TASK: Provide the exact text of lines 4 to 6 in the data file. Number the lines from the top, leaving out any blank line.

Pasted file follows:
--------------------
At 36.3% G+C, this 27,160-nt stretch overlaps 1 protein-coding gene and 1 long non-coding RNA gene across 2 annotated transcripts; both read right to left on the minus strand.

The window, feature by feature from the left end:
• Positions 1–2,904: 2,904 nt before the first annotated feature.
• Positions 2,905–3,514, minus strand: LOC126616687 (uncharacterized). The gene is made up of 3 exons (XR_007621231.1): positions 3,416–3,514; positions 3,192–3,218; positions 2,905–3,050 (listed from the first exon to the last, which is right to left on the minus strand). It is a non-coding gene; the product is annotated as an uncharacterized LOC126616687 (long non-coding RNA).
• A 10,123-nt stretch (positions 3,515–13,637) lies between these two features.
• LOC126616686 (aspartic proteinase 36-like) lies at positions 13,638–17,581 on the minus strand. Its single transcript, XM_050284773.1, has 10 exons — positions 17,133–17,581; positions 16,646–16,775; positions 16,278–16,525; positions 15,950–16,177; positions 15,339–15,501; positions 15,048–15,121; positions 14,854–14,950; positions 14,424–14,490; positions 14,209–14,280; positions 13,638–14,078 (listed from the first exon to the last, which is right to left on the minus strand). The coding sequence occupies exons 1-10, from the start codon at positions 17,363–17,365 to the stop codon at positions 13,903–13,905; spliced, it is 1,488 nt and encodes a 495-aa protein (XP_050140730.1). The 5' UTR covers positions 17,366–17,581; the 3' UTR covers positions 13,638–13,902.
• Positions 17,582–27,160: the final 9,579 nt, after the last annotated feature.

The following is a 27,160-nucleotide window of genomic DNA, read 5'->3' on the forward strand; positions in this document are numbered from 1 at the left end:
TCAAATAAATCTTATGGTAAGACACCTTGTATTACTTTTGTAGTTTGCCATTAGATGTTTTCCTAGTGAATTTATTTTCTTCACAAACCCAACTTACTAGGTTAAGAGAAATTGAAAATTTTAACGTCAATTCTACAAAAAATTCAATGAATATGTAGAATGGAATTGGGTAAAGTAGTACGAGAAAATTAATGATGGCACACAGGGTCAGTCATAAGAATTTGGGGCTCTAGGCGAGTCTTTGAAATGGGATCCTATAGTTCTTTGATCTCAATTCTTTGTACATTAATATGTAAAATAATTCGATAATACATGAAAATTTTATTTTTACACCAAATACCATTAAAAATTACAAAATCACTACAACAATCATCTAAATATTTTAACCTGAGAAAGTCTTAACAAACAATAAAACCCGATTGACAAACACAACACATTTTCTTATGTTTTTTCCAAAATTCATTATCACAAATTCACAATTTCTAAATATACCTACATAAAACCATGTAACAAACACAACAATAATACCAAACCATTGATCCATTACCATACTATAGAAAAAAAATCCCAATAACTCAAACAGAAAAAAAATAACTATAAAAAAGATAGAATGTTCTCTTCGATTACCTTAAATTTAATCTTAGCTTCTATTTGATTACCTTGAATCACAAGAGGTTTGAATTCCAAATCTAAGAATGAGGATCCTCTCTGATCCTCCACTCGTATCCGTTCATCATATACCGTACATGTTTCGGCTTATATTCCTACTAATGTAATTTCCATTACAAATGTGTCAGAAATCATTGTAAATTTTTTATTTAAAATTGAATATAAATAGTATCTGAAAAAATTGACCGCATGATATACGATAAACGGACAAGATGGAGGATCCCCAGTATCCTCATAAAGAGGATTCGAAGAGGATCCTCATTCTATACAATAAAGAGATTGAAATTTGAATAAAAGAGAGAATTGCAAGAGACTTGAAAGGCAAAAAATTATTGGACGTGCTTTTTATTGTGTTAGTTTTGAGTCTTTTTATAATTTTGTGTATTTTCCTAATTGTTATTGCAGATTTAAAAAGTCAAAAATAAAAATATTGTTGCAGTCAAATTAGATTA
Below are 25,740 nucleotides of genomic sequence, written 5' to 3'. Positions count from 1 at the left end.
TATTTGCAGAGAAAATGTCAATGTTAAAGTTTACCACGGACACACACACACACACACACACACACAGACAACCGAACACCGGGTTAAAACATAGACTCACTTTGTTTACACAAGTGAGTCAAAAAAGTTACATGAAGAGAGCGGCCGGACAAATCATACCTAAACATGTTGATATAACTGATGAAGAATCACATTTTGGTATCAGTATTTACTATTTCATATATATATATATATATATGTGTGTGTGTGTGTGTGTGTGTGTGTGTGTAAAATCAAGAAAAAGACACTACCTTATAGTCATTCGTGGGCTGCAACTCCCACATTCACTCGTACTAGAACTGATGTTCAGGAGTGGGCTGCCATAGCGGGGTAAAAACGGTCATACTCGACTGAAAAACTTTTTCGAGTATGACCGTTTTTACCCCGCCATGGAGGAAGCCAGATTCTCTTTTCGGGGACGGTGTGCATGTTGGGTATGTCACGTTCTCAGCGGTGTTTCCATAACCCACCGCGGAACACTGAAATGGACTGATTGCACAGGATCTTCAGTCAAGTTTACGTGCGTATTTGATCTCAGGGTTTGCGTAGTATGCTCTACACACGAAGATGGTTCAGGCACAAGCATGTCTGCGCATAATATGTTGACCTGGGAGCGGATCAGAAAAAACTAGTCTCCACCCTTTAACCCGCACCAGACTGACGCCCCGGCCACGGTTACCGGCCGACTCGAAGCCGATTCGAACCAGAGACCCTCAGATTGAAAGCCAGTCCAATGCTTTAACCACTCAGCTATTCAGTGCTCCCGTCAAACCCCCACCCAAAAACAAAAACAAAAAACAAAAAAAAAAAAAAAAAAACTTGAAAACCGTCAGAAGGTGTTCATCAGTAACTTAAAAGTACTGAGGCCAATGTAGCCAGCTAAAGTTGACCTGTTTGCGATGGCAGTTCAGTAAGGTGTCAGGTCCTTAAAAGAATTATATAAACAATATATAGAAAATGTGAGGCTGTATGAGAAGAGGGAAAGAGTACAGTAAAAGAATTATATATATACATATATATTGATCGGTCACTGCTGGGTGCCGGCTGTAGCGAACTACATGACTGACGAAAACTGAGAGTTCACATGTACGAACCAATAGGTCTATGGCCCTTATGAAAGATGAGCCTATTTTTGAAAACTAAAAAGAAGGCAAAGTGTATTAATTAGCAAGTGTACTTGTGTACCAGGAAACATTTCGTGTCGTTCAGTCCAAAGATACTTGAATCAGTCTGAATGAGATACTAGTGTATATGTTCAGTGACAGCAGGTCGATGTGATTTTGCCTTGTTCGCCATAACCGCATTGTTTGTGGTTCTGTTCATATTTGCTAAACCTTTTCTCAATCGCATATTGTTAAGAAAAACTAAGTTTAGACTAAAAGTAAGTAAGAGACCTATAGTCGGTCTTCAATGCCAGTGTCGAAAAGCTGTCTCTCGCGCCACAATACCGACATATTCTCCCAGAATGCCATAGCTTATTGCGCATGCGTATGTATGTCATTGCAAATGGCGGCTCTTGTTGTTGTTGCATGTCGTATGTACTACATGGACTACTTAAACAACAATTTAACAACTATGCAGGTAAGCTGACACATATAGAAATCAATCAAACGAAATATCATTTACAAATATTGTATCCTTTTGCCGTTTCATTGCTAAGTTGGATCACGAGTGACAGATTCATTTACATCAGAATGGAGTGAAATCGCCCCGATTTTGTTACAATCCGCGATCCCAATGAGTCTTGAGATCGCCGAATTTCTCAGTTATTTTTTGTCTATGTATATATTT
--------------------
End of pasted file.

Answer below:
• Positions 2,905–3,514, minus strand: LOC126616687 (uncharacterized). The gene is made up of 3 exons (XR_007621231.1): positions 3,416–3,514; positions 3,192–3,218; positions 2,905–3,050 (listed from the first exon to the last, which is right to left on the minus strand). It is a non-coding gene; the product is annotated as an uncharacterized LOC126616687 (long non-coding RNA).
• A 10,123-nt stretch (positions 3,515–13,637) lies between these two features.
• LOC126616686 (aspartic proteinase 36-like) lies at positions 13,638–17,581 on the minus strand. Its single transcript, XM_050284773.1, has 10 exons — positions 17,133–17,581; positions 16,646–16,775; positions 16,278–16,525; positions 15,950–16,177; positions 15,339–15,501; positions 15,048–15,121; positions 14,854–14,950; positions 14,424–14,490; positions 14,209–14,280; positions 13,638–14,078 (listed from the first exon to the last, which is right to left on the minus strand). The coding sequence occupies exons 1-10, from the start codon at positions 17,363–17,365 to the stop codon at positions 13,903–13,905; spliced, it is 1,488 nt and encodes a 495-aa protein (XP_050140730.1). The 5' UTR covers positions 17,366–17,581; the 3' UTR covers positions 13,638–13,902.